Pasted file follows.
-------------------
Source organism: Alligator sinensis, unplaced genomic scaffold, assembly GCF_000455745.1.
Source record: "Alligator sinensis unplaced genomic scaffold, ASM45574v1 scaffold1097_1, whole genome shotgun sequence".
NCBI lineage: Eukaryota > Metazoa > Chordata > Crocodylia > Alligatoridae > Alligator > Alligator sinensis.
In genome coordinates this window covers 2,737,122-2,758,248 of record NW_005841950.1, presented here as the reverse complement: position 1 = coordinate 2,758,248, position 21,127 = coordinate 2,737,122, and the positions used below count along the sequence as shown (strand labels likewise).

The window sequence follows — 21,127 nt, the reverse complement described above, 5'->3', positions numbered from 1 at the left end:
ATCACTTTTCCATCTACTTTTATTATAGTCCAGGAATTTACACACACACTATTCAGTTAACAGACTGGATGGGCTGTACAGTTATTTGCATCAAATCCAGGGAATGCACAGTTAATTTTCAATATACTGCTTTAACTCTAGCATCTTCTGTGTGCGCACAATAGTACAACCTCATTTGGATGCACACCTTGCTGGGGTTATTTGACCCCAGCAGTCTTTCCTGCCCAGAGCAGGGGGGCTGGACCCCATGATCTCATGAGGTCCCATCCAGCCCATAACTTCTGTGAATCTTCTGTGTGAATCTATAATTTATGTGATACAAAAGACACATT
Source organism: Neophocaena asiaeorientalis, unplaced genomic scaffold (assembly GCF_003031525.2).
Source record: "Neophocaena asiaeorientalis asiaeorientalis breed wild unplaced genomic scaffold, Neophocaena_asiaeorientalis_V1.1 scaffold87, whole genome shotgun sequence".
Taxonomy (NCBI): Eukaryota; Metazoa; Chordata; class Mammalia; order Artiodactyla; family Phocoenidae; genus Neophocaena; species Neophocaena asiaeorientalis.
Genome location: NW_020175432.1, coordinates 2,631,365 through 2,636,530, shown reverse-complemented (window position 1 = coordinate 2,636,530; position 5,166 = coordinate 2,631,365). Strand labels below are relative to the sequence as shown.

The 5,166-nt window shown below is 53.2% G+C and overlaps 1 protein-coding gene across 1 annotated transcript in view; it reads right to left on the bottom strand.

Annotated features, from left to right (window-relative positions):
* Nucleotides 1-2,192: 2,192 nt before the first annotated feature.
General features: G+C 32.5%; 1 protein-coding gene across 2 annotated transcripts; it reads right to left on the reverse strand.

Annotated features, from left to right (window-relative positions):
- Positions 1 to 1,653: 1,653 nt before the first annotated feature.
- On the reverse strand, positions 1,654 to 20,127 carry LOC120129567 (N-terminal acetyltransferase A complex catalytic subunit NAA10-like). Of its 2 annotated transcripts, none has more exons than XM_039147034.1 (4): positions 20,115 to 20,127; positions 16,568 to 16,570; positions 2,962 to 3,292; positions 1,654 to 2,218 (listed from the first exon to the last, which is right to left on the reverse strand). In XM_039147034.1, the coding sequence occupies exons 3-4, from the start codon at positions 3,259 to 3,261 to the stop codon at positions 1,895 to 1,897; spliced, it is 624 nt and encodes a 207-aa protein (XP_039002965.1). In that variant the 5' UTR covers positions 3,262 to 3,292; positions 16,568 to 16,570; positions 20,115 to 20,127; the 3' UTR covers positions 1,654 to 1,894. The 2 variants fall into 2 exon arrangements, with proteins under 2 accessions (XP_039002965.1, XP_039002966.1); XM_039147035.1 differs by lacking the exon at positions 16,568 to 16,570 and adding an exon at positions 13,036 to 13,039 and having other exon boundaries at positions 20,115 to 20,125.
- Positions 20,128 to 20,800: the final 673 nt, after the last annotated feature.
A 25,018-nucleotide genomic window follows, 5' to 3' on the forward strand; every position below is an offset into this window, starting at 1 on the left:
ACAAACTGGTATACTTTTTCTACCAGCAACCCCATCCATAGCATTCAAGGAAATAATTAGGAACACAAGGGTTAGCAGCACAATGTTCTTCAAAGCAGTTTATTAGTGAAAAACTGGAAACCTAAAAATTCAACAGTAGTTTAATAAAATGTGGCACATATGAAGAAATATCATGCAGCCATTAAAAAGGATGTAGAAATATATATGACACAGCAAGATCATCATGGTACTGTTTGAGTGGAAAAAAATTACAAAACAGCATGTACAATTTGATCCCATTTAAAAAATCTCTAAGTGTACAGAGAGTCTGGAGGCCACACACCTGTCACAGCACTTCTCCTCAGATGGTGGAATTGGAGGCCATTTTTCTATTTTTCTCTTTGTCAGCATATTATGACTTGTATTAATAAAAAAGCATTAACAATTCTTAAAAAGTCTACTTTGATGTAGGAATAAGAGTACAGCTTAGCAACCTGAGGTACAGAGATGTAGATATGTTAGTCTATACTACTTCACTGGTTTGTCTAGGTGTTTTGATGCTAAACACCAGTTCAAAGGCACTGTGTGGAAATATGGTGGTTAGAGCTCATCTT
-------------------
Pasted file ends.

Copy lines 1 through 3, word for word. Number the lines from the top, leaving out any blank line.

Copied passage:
Source organism: Alligator sinensis, unplaced genomic scaffold, assembly GCF_000455745.1.
Source record: "Alligator sinensis unplaced genomic scaffold, ASM45574v1 scaffold1097_1, whole genome shotgun sequence".
NCBI lineage: Eukaryota > Metazoa > Chordata > Crocodylia > Alligatoridae > Alligator > Alligator sinensis.